In the last two decades, there has been increasing evidence that emotional processing and interpersonal conflict is associated with GAD. Studies show that GAD patients rate interpersonal issues as the main source of their worry (Borkovec et al. 1983). In another study, GAD patients reported significantly more insecure attachment to primary caregivers than those without GAD (Lichtenstein and Cassidy 1991). Other studies provided further evidence that GAD patients associated their early trauma experience primarily to friends and family as compared to those without GAD (Molina et al. 1998).
Based on this evidence, clinical research has developed interpersonal, psychodynamic based psychotherapy for GAD, which has forked out into three major directions. The first involves the study of a standardized interpersonally oriented psychodynamic psychotherapy model for GAD (Crits-Christoph et al. 2004), the second is a standardized integrated model of interpersonal-psychodynamic with CBT treatment protocol (Newman et al. 2004), and the third involves an emotional processing based CBT (Moses and Barlow 2006).
The first two models base their understanding of GAD primarily on an interpersonal perspective and trace the origins of the condition to early childhood patterns of attachment which serve as the foundation for the individual’s core views of self and others. The authors of the first model hypothesizes that GAD is rooted in early threatening anxiety producing experiences that lead to the formation of basic wishes, expectations, beliefs and feelings about self and others. These wishes are associated with the need for safety, trust, stability and love. However, when the patient connects to these needs the process is disrupted by the activation of fears of being rejected, abandoned, or abused. The fears are so overwhelming that the child not only avoids the threatening triggers of the anxiety but also associates the experience of unfulfilled positive needs as distressing as well. This dynamic schema then becomes the template for the patient’s future relationships.
In the second model, the authors employ CBT practices to embody the integration of psychodynamic principles and practices. Emotional and interpersonal based sources of danger and associated learned avoidance behavior are identified by conducting a functional analysis, and then systematically targeted for treatment with Socratic questioning, emotional exposure, modeling and skill training strategies. They systematically sequenced the application of interpersonal and CBT therapies in order to facilitate the research process (Newman et al. 2004). Initial studies on CBT co-administered with psychodynamic components resulted in significantly better outcomes as compared to a CBT package alone (Newman et al. 1999). Larger studies are required to confirm these initial findings.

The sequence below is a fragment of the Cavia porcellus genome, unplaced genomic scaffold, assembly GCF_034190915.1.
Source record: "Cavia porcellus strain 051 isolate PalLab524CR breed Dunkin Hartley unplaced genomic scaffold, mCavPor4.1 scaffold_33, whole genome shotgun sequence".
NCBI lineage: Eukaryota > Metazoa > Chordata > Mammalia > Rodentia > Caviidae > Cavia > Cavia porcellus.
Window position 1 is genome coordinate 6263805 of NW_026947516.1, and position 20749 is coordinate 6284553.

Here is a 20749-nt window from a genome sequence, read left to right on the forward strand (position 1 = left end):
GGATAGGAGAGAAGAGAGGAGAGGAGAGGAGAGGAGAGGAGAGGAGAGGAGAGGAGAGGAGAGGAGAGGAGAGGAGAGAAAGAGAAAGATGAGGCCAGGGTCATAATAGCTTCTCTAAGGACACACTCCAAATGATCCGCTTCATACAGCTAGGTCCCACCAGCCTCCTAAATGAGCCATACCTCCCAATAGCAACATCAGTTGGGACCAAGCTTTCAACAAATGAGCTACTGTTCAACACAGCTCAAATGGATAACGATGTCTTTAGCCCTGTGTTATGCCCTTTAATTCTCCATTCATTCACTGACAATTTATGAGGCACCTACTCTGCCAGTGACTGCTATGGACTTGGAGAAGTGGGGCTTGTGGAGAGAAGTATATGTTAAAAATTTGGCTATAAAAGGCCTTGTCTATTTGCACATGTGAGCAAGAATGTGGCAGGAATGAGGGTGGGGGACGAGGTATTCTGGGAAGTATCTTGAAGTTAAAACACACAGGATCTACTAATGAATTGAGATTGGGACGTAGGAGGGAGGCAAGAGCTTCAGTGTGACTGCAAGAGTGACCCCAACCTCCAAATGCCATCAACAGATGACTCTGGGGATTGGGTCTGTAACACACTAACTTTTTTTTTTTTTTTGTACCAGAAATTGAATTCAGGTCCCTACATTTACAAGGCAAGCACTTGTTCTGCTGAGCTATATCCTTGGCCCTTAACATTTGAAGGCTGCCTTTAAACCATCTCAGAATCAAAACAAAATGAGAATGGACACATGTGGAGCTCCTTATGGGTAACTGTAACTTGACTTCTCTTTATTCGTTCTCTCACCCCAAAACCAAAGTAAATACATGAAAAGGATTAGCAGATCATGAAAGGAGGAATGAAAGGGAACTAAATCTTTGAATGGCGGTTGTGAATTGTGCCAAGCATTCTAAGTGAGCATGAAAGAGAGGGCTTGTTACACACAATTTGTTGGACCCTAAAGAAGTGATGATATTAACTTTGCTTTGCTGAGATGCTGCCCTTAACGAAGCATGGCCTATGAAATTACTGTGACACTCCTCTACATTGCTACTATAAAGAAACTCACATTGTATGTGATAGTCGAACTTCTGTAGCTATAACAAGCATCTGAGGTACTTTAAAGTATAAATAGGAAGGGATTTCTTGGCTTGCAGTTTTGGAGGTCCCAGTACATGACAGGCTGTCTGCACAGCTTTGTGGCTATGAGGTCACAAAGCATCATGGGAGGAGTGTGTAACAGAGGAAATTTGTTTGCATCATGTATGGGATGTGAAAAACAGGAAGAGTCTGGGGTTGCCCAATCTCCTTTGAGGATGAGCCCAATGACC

Moses and Barlow (2006) describe a more structured way of addressing emotional disorders such as GAD that is consistent with a CBT model. They suggest emotional dis-regulation not only affects functioning but also is responsible for psychopathology. They refer to studies that show that emotional suppression and maladaptive ways of managing emotions often produces negative consequences. According to the authors a standard emotional regulation approach can be used to treat a range of emotional disorders. They identify three stages of treatment. The first is the restructuring of distorted cognitive appraisals, followed by the identification and treatment of emotional dys-regulation based behavior. The final stage involves targeting emotional avoidance with exposure strategies in order to then facilitate the expression and processing of them (Moses and Barlow 2006).
In fact, from a psychodynamic perspective, there are questions about whether GAD can be treated primarily on the basis of emotional dys-regulation rooted in attachment problems as described in the above models. According to the Alliance of Psychoanalytic Organizations (2006), GAD is a more complex condition that involves signal, separation, moral and annihilation factors depending on the severity of the disorder. Relying entirely on CBT and interpersonal strategies described above may not be adequate to address some of these more underlying factors associated with anxiety.
In summary, there are a number of key considerations in treating GAD that are evident from the extensive CBT studies. First, cognitive, verbal-based, and restructuring strategies appear limited in reducing uncontrollable worry, a cardinal symptom of GAD. Second, an intolerance of uncertainty and avoidance of experiencing anxiety and disengaging from threatening stimuli that maintain the anxiety, are not adequately treated with current treatment strategies. Finally, interpersonal factors related to attachment issues appear important to address in any comprehensive treatment for controlling GAD.

A Review of Current Research and Theoretical Considerations for Using Mindfulness to Treat GAD